Objectives: To examine the independent association of food insecurity with type 2 diabetes (T2D), and to identify the T2D risk factors related to food insecurity among Latinas.
Methods: Case-control study in a convenience sample of 201 Latinas (100 cases with T2D, 101 controls) aged 35-60 years and living in an urban setting. Self-reported data, including food insecurity, T2D status, depression symptoms, and socioeconomic, demographic, and lifestyle characteristics (food and alcohol intake, cigarette smoking, physical activity) were collected, and height, weight and waist circumference were measured. Separate multivariate logistic regression models were specified for T2D and food insecurity.
Results: Participants with very low food security were 3.3 times more likely to have T2D (OR 3.33, 95% CI 1.34-8.23) independently of employment status, acculturation, waist circumference, and lifestyle characteristics. High waist circumference (>88cm) (OR 2.46, 95% CI 1.13-5.38) and being in the lowest quartile of physical activity level (OR 3.75, 95% CI 1.21-11.62) were also risk factors for T2D. Elevated depression symptoms and participation in the Supplemental Nutrition Assistance Program (SNAP) were positively related to low and very low food security after adjusting for waist circumference (P<.01); cigarette smoking was positively associated with very low food security, and nutrition knowledge was negatively related to low food security (P<.01).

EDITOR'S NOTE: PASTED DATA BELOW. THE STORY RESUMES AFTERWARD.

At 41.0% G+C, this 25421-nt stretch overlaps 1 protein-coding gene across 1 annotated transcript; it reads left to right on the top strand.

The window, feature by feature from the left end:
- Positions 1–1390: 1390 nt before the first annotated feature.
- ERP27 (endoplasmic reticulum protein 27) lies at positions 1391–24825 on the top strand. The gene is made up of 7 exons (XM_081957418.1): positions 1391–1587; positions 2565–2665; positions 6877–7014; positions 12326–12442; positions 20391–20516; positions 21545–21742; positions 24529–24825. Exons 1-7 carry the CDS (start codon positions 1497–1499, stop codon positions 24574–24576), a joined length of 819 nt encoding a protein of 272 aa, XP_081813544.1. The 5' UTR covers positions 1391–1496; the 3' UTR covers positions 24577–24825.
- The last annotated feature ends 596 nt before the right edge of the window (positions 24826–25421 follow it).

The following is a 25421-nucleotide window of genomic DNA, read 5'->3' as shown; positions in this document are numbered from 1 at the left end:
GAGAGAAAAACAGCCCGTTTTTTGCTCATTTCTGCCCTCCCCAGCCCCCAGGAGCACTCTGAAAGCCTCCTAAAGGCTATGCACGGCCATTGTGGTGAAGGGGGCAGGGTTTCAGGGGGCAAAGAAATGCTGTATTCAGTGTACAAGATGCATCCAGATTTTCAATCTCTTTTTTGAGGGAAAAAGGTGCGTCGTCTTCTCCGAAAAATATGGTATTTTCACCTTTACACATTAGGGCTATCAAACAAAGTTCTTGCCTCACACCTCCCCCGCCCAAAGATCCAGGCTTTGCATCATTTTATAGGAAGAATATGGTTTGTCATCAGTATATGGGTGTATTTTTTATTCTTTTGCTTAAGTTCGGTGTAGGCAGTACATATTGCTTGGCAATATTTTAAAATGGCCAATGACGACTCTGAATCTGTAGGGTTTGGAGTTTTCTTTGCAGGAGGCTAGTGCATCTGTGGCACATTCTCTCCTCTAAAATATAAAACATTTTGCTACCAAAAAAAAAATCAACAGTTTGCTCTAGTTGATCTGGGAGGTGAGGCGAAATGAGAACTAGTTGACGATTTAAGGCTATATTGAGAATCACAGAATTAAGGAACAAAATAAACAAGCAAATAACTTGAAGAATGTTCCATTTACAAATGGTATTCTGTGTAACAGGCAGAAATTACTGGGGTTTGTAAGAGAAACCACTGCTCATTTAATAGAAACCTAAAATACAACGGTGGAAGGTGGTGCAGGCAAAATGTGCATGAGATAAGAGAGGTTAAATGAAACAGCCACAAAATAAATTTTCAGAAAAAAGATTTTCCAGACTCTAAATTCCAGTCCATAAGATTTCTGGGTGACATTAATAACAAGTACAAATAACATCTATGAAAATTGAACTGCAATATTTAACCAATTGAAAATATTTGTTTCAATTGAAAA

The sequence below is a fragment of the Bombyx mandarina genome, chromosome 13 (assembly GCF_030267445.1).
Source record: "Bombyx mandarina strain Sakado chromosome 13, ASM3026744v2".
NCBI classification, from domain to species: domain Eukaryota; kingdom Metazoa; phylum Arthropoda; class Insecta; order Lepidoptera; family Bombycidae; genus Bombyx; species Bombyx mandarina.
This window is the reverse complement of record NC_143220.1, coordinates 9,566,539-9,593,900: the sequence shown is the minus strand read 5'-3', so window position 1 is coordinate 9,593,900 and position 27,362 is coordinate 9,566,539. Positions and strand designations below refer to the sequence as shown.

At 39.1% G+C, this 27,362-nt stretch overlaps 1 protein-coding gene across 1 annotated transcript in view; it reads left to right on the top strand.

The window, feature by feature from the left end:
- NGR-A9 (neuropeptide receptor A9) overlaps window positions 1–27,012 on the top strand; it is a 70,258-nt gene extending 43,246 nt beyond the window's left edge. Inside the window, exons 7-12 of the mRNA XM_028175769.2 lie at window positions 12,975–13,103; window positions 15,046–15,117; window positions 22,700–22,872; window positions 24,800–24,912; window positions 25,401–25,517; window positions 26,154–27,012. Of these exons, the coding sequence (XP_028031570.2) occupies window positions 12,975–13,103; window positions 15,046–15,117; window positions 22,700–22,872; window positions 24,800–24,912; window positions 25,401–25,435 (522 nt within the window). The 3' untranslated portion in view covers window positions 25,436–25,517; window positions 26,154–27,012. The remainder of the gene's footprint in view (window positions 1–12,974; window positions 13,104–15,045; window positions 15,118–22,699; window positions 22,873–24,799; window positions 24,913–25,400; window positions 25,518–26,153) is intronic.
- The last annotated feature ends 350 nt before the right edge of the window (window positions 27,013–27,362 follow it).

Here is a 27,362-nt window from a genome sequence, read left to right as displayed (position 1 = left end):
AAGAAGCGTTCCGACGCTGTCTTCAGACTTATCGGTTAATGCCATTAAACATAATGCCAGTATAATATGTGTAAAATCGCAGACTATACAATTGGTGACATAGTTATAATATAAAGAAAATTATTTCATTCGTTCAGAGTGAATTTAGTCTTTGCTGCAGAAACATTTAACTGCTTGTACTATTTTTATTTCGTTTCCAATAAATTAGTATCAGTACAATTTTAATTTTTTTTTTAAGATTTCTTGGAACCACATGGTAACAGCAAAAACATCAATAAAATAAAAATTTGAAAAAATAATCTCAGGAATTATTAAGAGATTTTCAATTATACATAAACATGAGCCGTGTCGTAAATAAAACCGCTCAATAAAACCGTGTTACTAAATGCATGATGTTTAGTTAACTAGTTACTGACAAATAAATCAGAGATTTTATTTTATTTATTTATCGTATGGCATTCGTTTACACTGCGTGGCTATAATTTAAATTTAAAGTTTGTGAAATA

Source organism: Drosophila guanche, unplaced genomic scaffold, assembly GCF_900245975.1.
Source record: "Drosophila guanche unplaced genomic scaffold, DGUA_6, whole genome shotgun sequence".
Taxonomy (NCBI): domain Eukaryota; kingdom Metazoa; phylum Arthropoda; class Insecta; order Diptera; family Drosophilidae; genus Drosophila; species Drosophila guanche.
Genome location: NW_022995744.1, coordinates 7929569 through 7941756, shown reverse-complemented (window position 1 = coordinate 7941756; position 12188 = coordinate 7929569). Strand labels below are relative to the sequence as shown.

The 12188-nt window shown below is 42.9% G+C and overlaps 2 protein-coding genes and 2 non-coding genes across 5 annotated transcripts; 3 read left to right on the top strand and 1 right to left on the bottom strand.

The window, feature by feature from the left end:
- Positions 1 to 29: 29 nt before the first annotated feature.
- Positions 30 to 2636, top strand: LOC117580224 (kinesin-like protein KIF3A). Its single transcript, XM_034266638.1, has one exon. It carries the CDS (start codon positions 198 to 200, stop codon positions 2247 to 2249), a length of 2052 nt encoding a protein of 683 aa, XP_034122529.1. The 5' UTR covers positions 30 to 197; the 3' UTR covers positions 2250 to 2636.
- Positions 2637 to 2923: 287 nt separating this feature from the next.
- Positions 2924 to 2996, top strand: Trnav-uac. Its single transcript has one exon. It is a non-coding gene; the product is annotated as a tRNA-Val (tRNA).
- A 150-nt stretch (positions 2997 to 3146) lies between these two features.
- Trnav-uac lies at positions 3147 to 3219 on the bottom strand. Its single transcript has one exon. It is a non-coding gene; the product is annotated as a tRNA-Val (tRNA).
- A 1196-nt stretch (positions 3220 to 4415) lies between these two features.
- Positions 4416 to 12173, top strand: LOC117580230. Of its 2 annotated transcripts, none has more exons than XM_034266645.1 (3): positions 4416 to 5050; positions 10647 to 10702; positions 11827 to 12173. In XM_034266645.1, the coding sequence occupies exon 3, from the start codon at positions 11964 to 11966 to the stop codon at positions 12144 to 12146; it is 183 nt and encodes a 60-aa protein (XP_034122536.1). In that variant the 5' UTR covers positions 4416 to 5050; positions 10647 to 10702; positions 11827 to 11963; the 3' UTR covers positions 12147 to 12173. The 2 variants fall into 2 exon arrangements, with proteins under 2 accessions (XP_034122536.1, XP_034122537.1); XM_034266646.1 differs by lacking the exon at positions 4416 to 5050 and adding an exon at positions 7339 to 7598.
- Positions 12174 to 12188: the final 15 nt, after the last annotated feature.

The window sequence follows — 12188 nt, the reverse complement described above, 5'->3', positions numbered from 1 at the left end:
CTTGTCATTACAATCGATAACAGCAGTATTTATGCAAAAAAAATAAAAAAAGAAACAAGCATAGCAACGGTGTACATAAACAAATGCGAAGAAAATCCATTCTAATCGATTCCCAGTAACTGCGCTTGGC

Conclusions: These results highlight the need for interventions focusing on prevention of depression and food insecurity among Latinas with T2D.